In response to an international design competition for Lithuania’s National Concert Hall in Vilnius, Iranian architecture firm Mirage Architecture Studio designed a conceptual solar-powered venue sheathed in a double skin facade. Dubbed Tautos Namai, the cuboid building proposal houses art inside and out — the exterior transforms into a vibrant artwork at night with holographic displays. Per the competition’s brief for sustainability, the conceptual project would not only produce more energy than it uses but would also minimize site impact and be built of recycled materials.

rendering of people walking toward a glass cube building

In February 2019, the Vilnius City Municipality announced an international competition for a concert hall to be located on Tauras Hill, a popular park that offers a sweeping view of the city. To preserve the proportions of the old trade union palace and reflect the natural surroundings, Mirage Architecture Studio proposed a glass cube with a transparent outer shell and an opaline inner shell. 

Related: Steven Holl’s solar-powered concert hall plays up the dramatic contrast between new and old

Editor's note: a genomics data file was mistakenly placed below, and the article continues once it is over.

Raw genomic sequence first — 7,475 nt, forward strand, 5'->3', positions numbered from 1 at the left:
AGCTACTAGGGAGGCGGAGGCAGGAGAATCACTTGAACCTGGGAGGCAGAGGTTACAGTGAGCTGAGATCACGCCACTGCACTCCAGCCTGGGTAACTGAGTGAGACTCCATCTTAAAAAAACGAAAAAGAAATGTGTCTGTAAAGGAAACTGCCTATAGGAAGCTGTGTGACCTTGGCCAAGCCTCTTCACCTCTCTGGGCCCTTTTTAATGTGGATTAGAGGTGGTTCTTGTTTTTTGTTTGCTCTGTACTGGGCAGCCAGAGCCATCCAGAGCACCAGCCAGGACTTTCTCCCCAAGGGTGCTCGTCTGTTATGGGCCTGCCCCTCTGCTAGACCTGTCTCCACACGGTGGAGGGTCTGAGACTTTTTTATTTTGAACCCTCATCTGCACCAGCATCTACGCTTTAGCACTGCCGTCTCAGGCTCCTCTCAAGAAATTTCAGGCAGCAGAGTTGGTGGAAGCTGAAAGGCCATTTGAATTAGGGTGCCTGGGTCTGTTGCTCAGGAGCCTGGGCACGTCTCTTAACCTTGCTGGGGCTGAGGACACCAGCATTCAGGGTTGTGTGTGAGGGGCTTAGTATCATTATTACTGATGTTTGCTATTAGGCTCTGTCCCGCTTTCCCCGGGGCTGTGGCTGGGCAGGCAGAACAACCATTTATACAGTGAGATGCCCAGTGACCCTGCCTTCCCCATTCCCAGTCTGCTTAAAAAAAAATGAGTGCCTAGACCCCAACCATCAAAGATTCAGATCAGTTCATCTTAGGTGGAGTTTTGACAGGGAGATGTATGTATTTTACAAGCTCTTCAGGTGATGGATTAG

glass cube building with colorful LED light display
rendering of people seated in a concert hall

“One reflecting the outside, and the other reflecting the enigmatic atmosphere inside,” explained the architects of the facade. “These glasses are made of photovoltaic tiles and produce a wide range of solar energy. So, in addition to creating a sense of belonging in the unconscious of the audience, an inexpressive and semi-transparent state of truth within it appears in mind. And all of this happens on the daytime. But at night time, the project has another story to tell. The Lithuanian National Music House is shining like a diamond using more than 18,000 holographic display; thus, the building’s appearance will never be reiterative at night, displaying a variety of surreal and abstract images.”

rendering of people inside a white atrium with a central indoor garden
rendering of people walking toward glass cube with LED light displays on the glass

The multifunctional, 550-capacity concert hall would be tucked underground, while the above-ground spaces could be used for artist workshops, training venues and other purposes. To reduce environmental impact, structural materials would be recycled from the previous building on site, site impact would be minimized wherever possible and recycled natural materials would be used for acoustic padding on the walls of the hall. Mirage Architecture’s submission did not win the competition; Spanish architecture firm Arquivo was recently announced the winner. Still, the design is an innovative way to combine solar power and art under one roof.

+ Mirage Architecture Studio

Images via Mirage Architecture Studio